In Harper Lee’s To Kill a Mockingbird

In Harper Lee’s To Kill a Mockingbird, it tells the story of discrimination of black people in the 1930s through the eyes of a little girl named Scout Finch, she is unlike any other girl in Maycomb, Alabama, and this is because of her father Atticus Finch. Atticus Finch is a lawyer who is a single dad of Scout and Jem Finch, living in Maycomb, Alabama in the 1930s. He is one of very few people in Maycomb who has instilled justice and equal liking of all races into himself. When he chooses to defend Tom Robinson, a black man, accused of raping a white girl, he finds himself in the anger and fury of most of the white community. But during those times of discrimination and racism, Atticus’s response to conflict makes him the better person
In To Kill a Mockingbird, unlike characters like Bob Ewell who lies in court and abuses his eldest daughter, Atticus has the characteristics and traits which demonstrate a person with the highest views of morality. Atticus’s characteristics proves that he demonstrates the highest views of morality through his children, the Tom Robinson trial, and Calpurnia, their maid.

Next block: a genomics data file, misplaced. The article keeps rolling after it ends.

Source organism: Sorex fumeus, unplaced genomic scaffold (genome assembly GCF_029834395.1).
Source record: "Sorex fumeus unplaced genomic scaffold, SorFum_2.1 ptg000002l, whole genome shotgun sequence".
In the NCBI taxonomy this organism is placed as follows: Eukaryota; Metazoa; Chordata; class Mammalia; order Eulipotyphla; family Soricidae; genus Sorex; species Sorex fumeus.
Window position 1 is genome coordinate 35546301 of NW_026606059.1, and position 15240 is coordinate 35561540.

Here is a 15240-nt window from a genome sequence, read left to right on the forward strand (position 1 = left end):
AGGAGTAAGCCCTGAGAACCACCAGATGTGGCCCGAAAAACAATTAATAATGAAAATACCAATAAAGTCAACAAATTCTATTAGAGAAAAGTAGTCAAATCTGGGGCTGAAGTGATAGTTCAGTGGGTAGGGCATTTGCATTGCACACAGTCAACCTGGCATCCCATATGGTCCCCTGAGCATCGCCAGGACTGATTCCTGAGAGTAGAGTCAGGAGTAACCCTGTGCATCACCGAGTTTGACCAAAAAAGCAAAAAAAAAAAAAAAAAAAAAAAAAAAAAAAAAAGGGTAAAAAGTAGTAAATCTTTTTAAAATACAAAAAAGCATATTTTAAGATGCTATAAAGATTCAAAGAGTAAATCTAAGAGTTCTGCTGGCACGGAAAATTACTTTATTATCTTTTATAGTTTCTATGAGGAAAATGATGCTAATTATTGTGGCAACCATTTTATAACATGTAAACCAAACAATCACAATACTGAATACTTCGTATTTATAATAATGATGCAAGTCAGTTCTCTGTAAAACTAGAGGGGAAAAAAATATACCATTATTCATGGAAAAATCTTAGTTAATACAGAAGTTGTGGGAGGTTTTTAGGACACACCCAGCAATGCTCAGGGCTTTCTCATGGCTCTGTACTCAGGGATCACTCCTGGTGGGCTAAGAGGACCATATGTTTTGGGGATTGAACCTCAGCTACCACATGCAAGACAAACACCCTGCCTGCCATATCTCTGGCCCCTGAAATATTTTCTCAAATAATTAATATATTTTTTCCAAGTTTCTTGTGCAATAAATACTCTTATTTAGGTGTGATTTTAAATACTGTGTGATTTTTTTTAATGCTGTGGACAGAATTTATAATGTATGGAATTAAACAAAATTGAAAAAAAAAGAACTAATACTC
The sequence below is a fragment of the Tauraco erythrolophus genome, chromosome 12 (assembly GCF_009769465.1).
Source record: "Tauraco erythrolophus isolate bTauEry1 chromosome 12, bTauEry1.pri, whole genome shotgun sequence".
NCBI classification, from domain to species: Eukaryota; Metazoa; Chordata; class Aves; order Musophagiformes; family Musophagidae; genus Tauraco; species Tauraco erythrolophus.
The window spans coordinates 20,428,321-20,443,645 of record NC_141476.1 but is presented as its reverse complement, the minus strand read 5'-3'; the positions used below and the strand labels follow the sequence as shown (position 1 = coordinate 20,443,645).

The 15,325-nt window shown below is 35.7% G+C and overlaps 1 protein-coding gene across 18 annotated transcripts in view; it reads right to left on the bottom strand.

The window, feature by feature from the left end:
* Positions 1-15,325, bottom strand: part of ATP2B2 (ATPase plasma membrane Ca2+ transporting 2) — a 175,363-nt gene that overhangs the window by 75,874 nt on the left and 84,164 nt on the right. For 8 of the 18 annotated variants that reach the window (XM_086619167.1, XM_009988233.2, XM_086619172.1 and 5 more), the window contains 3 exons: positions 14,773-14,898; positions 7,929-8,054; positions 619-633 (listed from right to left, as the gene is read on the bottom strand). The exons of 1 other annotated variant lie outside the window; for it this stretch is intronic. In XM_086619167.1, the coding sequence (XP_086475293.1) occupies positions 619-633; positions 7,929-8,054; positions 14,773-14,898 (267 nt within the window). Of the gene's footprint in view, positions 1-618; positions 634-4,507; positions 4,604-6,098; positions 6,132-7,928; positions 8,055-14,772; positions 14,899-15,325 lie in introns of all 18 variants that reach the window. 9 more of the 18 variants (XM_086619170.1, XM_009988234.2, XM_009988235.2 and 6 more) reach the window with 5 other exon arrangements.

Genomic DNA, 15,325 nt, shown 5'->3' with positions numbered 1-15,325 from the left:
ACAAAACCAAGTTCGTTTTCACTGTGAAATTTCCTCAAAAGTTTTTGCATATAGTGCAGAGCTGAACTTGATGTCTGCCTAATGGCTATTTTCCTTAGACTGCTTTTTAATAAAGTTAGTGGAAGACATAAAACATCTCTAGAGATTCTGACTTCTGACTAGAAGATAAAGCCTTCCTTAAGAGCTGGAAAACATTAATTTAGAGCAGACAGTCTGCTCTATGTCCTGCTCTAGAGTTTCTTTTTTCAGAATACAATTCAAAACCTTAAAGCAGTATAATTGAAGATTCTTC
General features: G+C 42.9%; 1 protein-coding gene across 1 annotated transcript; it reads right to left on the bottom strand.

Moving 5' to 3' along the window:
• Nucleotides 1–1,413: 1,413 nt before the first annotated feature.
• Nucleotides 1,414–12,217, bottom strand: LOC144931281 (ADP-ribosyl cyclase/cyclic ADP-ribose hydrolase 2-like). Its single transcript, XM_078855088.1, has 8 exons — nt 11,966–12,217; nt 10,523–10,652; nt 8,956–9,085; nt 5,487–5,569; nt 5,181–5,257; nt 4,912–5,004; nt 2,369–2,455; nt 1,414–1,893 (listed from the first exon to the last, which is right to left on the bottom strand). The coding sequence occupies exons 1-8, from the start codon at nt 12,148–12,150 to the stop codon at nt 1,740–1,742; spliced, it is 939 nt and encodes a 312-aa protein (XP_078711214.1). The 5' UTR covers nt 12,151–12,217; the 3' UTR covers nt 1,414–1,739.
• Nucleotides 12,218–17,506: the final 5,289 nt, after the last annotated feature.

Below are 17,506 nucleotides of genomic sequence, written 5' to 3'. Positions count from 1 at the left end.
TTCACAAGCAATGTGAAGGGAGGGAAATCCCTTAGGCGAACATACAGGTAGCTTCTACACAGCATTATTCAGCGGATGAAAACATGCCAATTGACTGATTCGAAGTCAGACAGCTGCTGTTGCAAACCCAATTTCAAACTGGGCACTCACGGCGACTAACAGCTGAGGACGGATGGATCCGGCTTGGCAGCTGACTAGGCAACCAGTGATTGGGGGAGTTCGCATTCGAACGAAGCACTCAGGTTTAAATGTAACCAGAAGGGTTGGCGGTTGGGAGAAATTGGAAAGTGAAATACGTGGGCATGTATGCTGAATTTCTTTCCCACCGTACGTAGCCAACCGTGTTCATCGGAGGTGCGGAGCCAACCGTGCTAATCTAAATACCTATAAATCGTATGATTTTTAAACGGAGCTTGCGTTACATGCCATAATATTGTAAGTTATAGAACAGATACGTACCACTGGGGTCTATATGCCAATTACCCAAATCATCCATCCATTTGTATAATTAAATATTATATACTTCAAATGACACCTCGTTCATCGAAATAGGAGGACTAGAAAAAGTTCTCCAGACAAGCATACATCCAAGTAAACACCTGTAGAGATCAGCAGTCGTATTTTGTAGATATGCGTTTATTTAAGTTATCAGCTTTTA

Atticus demonstrates the characteristics and traits of a person with the highest views of morality through his children. He shows his morality through the few, but most important lessons he teaches them.”You never really understand a person until you consider things from his point of view-until you climb into his skin and walk around in it” (Lee 39). Atticus taught this lesson to Scout after she was complaining to Atticus about how Miss Caroline is a horrible person. Knowing that everybody has their reasons for their actions, Atticus told Scout this not taking anybody’s side. Atticus wanted her to realize that Miss Caroline is new and she is trying to figure out things in Maycomb, and the automatic assumption that she is a horrible person is not a very mature and right way to think of people. Atticus had also taught his children about racism, saying, “As you grow older, you’ll see white men cheat black men everyday of your life, but let me tell you something and don’t you forget it-whenever a white man does that to a black man, no matter who he is, how rich he is, or how fine a family he comes from, that white man is trash” (295). Even though Atticus tells them about racism, morality and racism connect through this response. Cheating black men or any different race as a white man is racist and wrong. Atticus wants his children to follow in his footsteps where he loves and appreciates all people, because you can’t judge who they are without digging deep into their personality. This important lesson teaches Scout to be the better person, even when she faces conflicts of racism in Maycomb. Lastly, Atticus was asked by Scout why he is defending Tom Robinson even though he shouldn’t, he replies, “For a number of reasons. The main one is, if I didn’t I couldn’t hold up my head in town, I couldn’t represent this county in the legislature, I couldn’t even tell you or Jem not to do something again” (100). Atticus’s response to this question was very straight up. Being Atticus and knowing what’s right and wrong. He knew that if he had not chosen to defend Tom Robinson that this would show a very bad example of morality to Jem and Scout and he could not consider himself a good father figure.